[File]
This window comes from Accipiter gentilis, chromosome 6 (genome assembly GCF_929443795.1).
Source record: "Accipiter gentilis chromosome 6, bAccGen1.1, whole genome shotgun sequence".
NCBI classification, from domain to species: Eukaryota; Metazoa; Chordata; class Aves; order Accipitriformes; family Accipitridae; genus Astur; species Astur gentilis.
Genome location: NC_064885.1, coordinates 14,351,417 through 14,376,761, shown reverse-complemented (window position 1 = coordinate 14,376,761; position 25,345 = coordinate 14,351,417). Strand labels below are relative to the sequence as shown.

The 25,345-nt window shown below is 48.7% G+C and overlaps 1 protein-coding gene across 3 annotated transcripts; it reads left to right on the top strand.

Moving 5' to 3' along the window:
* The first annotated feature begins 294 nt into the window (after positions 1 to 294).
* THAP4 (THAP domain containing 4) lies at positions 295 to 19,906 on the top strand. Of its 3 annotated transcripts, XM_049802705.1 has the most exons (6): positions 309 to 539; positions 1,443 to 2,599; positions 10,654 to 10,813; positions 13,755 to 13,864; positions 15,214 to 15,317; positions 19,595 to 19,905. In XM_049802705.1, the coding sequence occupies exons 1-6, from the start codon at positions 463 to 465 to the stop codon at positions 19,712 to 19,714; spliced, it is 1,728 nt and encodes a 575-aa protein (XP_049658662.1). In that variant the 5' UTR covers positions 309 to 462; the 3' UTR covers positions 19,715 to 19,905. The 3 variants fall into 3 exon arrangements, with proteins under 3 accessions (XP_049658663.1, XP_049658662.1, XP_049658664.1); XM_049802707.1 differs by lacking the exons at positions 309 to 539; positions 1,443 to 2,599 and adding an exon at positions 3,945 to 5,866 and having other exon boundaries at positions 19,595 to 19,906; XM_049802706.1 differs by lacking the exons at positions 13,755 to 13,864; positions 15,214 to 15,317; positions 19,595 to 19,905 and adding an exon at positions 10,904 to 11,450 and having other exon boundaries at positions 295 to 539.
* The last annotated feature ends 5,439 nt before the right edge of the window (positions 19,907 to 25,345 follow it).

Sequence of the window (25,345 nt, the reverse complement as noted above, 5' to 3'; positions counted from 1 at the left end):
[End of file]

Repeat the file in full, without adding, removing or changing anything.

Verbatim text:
This window comes from Accipiter gentilis, chromosome 6 (genome assembly GCF_929443795.1).
Source record: "Accipiter gentilis chromosome 6, bAccGen1.1, whole genome shotgun sequence".
NCBI classification, from domain to species: Eukaryota; Metazoa; Chordata; class Aves; order Accipitriformes; family Accipitridae; genus Astur; species Astur gentilis.
Genome location: NC_064885.1, coordinates 14,351,417 through 14,376,761, shown reverse-complemented (window position 1 = coordinate 14,376,761; position 25,345 = coordinate 14,351,417). Strand labels below are relative to the sequence as shown.

The 25,345-nt window shown below is 48.7% G+C and overlaps 1 protein-coding gene across 3 annotated transcripts; it reads left to right on the top strand.

Moving 5' to 3' along the window:
* The first annotated feature begins 294 nt into the window (after positions 1 to 294).
* THAP4 (THAP domain containing 4) lies at positions 295 to 19,906 on the top strand. Of its 3 annotated transcripts, XM_049802705.1 has the most exons (6): positions 309 to 539; positions 1,443 to 2,599; positions 10,654 to 10,813; positions 13,755 to 13,864; positions 15,214 to 15,317; positions 19,595 to 19,905. In XM_049802705.1, the coding sequence occupies exons 1-6, from the start codon at positions 463 to 465 to the stop codon at positions 19,712 to 19,714; spliced, it is 1,728 nt and encodes a 575-aa protein (XP_049658662.1). In that variant the 5' UTR covers positions 309 to 462; the 3' UTR covers positions 19,715 to 19,905. The 3 variants fall into 3 exon arrangements, with proteins under 3 accessions (XP_049658663.1, XP_049658662.1, XP_049658664.1); XM_049802707.1 differs by lacking the exons at positions 309 to 539; positions 1,443 to 2,599 and adding an exon at positions 3,945 to 5,866 and having other exon boundaries at positions 19,595 to 19,906; XM_049802706.1 differs by lacking the exons at positions 13,755 to 13,864; positions 15,214 to 15,317; positions 19,595 to 19,905 and adding an exon at positions 10,904 to 11,450 and having other exon boundaries at positions 295 to 539.
* The last annotated feature ends 5,439 nt before the right edge of the window (positions 19,907 to 25,345 follow it).

Sequence of the window (25,345 nt, the reverse complement as noted above, 5' to 3'; positions counted from 1 at the left end):